However, Foreign Minister Heiko Maas stressed that a full resumption of travel will have to be gradual.
This year’s summer holidays “won’t have much to do with the past vacations you’ve known; people should remain careful and everybody should not start traveling at once”, he said.
A travel warning and entry restrictions were put in place in Germany in mid-March, after a spike in infection numbers across continent, particularly in Italy and Spain.
Currently, most foreign nationals can only enter Germany for essential transit or if they have a residence permit, and most arrivals are required to self-quarantine.
Under the new rules, restrictions will be lifted for EU countries, along with the UK, and four non-EU countries that are part of the border-free Schengen zone: Iceland, Norway, Switzerland, and Liechtenstein.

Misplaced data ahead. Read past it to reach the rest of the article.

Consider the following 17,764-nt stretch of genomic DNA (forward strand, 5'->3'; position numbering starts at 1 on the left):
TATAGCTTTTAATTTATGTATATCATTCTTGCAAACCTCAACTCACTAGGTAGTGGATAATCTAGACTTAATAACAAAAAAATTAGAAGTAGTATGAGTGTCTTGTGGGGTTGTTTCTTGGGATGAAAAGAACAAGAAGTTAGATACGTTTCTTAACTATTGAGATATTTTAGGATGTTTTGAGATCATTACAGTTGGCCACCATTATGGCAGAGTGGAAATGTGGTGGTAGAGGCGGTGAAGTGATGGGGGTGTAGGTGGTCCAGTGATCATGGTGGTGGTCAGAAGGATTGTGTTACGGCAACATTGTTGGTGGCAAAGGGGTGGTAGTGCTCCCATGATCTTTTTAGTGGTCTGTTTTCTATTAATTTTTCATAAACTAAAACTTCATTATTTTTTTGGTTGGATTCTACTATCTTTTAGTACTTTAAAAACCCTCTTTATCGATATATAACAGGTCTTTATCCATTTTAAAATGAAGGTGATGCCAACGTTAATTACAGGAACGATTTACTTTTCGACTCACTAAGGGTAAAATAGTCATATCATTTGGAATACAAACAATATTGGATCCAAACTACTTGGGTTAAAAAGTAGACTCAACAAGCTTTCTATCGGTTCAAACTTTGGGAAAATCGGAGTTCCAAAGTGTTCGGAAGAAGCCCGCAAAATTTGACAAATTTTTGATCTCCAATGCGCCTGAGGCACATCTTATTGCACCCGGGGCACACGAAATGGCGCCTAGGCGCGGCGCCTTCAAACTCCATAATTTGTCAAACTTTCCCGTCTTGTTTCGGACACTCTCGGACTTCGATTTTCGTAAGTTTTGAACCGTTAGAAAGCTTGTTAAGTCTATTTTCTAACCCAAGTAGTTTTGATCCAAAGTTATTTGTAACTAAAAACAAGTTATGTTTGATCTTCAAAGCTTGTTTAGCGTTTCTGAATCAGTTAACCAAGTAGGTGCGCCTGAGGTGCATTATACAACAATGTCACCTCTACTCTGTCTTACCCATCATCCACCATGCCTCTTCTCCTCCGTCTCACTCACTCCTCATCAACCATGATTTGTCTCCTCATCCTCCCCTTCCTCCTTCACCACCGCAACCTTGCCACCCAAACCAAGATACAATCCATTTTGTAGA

From 15 June, Germany will issue individual travel advice for each country, including specific risks and updates on the pandemic situation.
In mid-May, Germany removed border controls with Luxembourg, allowing people to move freely between the two nations.
EU foreign ministers will be holding discussions over the next two weeks on gradually easing border controls across the bloc, while minimizing the risk of the infection.
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